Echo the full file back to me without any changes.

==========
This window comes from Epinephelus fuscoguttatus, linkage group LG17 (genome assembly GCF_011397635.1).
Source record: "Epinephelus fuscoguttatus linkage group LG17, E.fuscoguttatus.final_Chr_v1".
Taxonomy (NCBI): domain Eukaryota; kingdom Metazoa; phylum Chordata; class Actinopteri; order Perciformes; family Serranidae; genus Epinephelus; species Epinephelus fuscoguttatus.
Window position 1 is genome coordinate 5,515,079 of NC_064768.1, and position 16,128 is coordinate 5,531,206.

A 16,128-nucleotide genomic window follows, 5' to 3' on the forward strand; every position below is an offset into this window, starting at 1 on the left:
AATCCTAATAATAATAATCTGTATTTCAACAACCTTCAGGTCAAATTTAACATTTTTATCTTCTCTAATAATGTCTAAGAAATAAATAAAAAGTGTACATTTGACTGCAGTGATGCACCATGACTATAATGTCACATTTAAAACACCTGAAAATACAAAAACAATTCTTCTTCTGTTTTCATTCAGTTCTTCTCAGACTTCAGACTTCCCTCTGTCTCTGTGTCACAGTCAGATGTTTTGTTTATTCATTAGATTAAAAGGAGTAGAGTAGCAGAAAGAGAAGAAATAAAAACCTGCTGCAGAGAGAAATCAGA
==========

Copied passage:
This window comes from Epinephelus fuscoguttatus, linkage group LG17 (genome assembly GCF_011397635.1).
Source record: "Epinephelus fuscoguttatus linkage group LG17, E.fuscoguttatus.final_Chr_v1".
Taxonomy (NCBI): domain Eukaryota; kingdom Metazoa; phylum Chordata; class Actinopteri; order Perciformes; family Serranidae; genus Epinephelus; species Epinephelus fuscoguttatus.
Window position 1 is genome coordinate 5,515,079 of NC_064768.1, and position 16,128 is coordinate 5,531,206.

A 16,128-nucleotide genomic window follows, 5' to 3' on the forward strand; every position below is an offset into this window, starting at 1 on the left:
AATCCTAATAATAATAATCTGTATTTCAACAACCTTCAGGTCAAATTTAACATTTTTATCTTCTCTAATAATGTCTAAGAAATAAATAAAAAGTGTACATTTGACTGCAGTGATGCACCATGACTATAATGTCACATTTAAAACACCTGAAAATACAAAAACAATTCTTCTTCTGTTTTCATTCAGTTCTTCTCAGACTTCAGACTTCCCTCTGTCTCTGTGTCACAGTCAGATGTTTTGTTTATTCATTAGATTAAAAGGAGTAGAGTAGCAGAAAGAGAAGAAATAAAAACCTGCTGCAGAGAGAAATCAGA